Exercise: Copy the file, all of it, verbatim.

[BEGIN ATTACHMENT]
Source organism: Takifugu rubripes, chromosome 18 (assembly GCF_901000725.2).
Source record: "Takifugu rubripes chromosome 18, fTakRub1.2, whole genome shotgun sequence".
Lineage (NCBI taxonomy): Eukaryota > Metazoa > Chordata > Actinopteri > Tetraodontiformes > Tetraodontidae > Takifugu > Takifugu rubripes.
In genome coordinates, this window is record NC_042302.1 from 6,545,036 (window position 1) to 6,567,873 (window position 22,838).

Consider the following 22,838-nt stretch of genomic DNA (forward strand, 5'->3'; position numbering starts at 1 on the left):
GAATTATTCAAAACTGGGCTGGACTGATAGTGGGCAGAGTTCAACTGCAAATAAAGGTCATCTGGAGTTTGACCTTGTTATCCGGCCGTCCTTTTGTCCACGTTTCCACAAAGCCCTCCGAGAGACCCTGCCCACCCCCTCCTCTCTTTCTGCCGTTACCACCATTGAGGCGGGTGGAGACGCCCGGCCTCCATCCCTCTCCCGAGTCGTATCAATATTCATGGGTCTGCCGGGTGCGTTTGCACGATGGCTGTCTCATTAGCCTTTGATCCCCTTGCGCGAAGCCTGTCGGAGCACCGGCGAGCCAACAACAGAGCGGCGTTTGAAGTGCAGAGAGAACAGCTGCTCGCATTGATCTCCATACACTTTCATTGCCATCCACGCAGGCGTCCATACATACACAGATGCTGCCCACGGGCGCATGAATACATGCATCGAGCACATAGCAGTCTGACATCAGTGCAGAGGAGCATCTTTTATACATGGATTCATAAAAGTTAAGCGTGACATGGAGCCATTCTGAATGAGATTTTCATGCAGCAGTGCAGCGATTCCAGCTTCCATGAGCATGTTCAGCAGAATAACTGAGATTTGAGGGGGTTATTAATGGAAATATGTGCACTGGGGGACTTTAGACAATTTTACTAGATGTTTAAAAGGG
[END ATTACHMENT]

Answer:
Source organism: Takifugu rubripes, chromosome 18 (assembly GCF_901000725.2).
Source record: "Takifugu rubripes chromosome 18, fTakRub1.2, whole genome shotgun sequence".
Lineage (NCBI taxonomy): Eukaryota > Metazoa > Chordata > Actinopteri > Tetraodontiformes > Tetraodontidae > Takifugu > Takifugu rubripes.
In genome coordinates, this window is record NC_042302.1 from 6,545,036 (window position 1) to 6,567,873 (window position 22,838).

Consider the following 22,838-nt stretch of genomic DNA (forward strand, 5'->3'; position numbering starts at 1 on the left):
GAATTATTCAAAACTGGGCTGGACTGATAGTGGGCAGAGTTCAACTGCAAATAAAGGTCATCTGGAGTTTGACCTTGTTATCCGGCCGTCCTTTTGTCCACGTTTCCACAAAGCCCTCCGAGAGACCCTGCCCACCCCCTCCTCTCTTTCTGCCGTTACCACCATTGAGGCGGGTGGAGACGCCCGGCCTCCATCCCTCTCCCGAGTCGTATCAATATTCATGGGTCTGCCGGGTGCGTTTGCACGATGGCTGTCTCATTAGCCTTTGATCCCCTTGCGCGAAGCCTGTCGGAGCACCGGCGAGCCAACAACAGAGCGGCGTTTGAAGTGCAGAGAGAACAGCTGCTCGCATTGATCTCCATACACTTTCATTGCCATCCACGCAGGCGTCCATACATACACAGATGCTGCCCACGGGCGCATGAATACATGCATCGAGCACATAGCAGTCTGACATCAGTGCAGAGGAGCATCTTTTATACATGGATTCATAAAAGTTAAGCGTGACATGGAGCCATTCTGAATGAGATTTTCATGCAGCAGTGCAGCGATTCCAGCTTCCATGAGCATGTTCAGCAGAATAACTGAGATTTGAGGGGGTTATTAATGGAAATATGTGCACTGGGGGACTTTAGACAATTTTACTAGATGTTTAAAAGGG